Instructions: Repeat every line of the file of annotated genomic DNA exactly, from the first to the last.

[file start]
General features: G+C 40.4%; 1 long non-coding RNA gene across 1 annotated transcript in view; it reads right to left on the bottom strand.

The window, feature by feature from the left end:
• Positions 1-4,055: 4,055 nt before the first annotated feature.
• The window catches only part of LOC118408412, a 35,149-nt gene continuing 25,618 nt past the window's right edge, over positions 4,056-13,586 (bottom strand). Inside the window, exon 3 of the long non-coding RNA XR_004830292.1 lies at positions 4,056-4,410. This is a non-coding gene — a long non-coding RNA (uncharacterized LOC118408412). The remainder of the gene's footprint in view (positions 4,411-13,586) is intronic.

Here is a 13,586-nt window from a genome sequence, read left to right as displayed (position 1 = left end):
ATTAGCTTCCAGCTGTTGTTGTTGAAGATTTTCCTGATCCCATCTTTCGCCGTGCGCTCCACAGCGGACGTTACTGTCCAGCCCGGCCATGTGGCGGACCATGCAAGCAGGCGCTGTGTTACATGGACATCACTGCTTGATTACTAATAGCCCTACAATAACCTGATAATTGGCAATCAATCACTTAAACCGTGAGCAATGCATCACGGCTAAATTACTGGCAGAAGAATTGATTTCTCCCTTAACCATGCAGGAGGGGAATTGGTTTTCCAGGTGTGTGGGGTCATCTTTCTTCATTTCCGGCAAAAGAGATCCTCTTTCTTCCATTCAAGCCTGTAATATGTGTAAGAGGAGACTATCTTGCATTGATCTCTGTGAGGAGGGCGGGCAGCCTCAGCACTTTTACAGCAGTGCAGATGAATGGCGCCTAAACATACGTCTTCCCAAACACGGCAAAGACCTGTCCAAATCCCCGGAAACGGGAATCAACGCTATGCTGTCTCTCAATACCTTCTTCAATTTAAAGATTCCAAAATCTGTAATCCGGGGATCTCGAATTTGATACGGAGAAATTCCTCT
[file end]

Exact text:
General features: G+C 40.4%; 1 long non-coding RNA gene across 1 annotated transcript in view; it reads right to left on the bottom strand.

The window, feature by feature from the left end:
• Positions 1-4,055: 4,055 nt before the first annotated feature.
• The window catches only part of LOC118408412, a 35,149-nt gene continuing 25,618 nt past the window's right edge, over positions 4,056-13,586 (bottom strand). Inside the window, exon 3 of the long non-coding RNA XR_004830292.1 lies at positions 4,056-4,410. This is a non-coding gene — a long non-coding RNA (uncharacterized LOC118408412). The remainder of the gene's footprint in view (positions 4,411-13,586) is intronic.

Here is a 13,586-nt window from a genome sequence, read left to right as displayed (position 1 = left end):
ATTAGCTTCCAGCTGTTGTTGTTGAAGATTTTCCTGATCCCATCTTTCGCCGTGCGCTCCACAGCGGACGTTACTGTCCAGCCCGGCCATGTGGCGGACCATGCAAGCAGGCGCTGTGTTACATGGACATCACTGCTTGATTACTAATAGCCCTACAATAACCTGATAATTGGCAATCAATCACTTAAACCGTGAGCAATGCATCACGGCTAAATTACTGGCAGAAGAATTGATTTCTCCCTTAACCATGCAGGAGGGGAATTGGTTTTCCAGGTGTGTGGGGTCATCTTTCTTCATTTCCGGCAAAAGAGATCCTCTTTCTTCCATTCAAGCCTGTAATATGTGTAAGAGGAGACTATCTTGCATTGATCTCTGTGAGGAGGGCGGGCAGCCTCAGCACTTTTACAGCAGTGCAGATGAATGGCGCCTAAACATACGTCTTCCCAAACACGGCAAAGACCTGTCCAAATCCCCGGAAACGGGAATCAACGCTATGCTGTCTCTCAATACCTTCTTCAATTTAAAGATTCCAAAATCTGTAATCCGGGGATCTCGAATTTGATACGGAGAAATTCCTCT